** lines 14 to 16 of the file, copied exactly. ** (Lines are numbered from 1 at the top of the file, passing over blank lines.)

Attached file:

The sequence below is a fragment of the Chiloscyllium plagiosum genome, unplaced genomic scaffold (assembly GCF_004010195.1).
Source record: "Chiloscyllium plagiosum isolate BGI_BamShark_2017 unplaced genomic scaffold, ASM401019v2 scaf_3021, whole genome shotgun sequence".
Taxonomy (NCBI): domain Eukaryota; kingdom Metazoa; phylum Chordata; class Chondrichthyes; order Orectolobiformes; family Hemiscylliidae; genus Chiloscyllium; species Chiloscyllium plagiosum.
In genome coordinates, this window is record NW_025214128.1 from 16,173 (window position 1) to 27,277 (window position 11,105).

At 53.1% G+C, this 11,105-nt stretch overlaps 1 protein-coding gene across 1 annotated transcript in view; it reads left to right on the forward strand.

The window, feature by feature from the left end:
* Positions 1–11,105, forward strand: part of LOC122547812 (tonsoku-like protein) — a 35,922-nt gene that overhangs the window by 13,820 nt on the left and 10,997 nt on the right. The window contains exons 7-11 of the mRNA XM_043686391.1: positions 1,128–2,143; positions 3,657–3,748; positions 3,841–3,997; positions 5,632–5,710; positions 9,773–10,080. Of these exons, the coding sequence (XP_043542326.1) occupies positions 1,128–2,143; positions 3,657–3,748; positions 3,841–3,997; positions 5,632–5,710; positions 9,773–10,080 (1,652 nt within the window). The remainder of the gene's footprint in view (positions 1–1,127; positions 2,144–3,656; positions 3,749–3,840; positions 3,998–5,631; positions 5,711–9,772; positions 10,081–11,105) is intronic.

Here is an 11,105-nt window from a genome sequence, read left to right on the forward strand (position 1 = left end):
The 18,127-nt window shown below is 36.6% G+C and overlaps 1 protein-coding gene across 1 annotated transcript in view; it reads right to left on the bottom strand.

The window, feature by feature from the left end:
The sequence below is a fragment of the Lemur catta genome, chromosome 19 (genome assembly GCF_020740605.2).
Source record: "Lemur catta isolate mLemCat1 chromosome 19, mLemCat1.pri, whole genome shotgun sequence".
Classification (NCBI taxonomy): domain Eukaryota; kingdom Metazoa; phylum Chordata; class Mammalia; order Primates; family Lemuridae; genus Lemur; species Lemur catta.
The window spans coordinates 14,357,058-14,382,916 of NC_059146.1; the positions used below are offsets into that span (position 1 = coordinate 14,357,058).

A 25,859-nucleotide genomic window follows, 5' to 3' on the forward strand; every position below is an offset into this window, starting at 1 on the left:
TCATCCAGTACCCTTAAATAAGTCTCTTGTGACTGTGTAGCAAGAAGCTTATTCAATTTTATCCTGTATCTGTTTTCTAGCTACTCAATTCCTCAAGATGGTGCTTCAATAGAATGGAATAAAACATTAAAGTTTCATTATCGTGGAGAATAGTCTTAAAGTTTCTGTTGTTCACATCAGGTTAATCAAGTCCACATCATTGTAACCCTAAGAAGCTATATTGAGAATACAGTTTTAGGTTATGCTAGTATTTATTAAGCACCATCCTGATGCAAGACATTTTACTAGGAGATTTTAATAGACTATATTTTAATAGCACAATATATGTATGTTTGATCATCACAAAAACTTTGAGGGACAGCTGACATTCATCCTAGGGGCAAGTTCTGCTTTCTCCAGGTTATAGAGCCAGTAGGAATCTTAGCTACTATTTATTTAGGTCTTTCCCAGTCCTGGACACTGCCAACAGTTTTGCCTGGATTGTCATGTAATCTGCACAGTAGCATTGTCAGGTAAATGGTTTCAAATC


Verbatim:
The window spans coordinates 14,357,058-14,382,916 of NC_059146.1; the positions used below are offsets into that span (position 1 = coordinate 14,357,058).

A 25,859-nucleotide genomic window follows, 5' to 3' on the forward strand; every position below is an offset into this window, starting at 1 on the left:
TCATCCAGTACCCTTAAATAAGTCTCTTGTGACTGTGTAGCAAGAAGCTTATTCAATTTTATCCTGTATCTGTTTTCTAGCTACTCAATTCCTCAAGATGGTGCTTCAATAGAATGGAATAAAACATTAAAGTTTCATTATCGTGGAGAATAGTCTTAAAGTTTCTGTTGTTCACATCAGGTTAATCAAGTCCACATCATTGTAACCCTAAGAAGCTATATTGAGAATACAGTTTTAGGTTATGCTAGTATTTATTAAGCACCATCCTGATGCAAGACATTTTACTAGGAGATTTTAATAGACTATATTTTAATAGCACAATATATGTATGTTTGATCATCACAAAAACTTTGAGGGACAGCTGACATTCATCCTAGGGGCAAGTTCTGCTTTCTCCAGGTTATAGAGCCAGTAGGAATCTTAGCTACTATTTATTTAGGTCTTTCCCAGTCCTGGACACTGCCAACAGTTTTGCCTGGATTGTCATGTAATCTGCACAGTAGCATTGTCAGGTAAATGGTTTCAAATC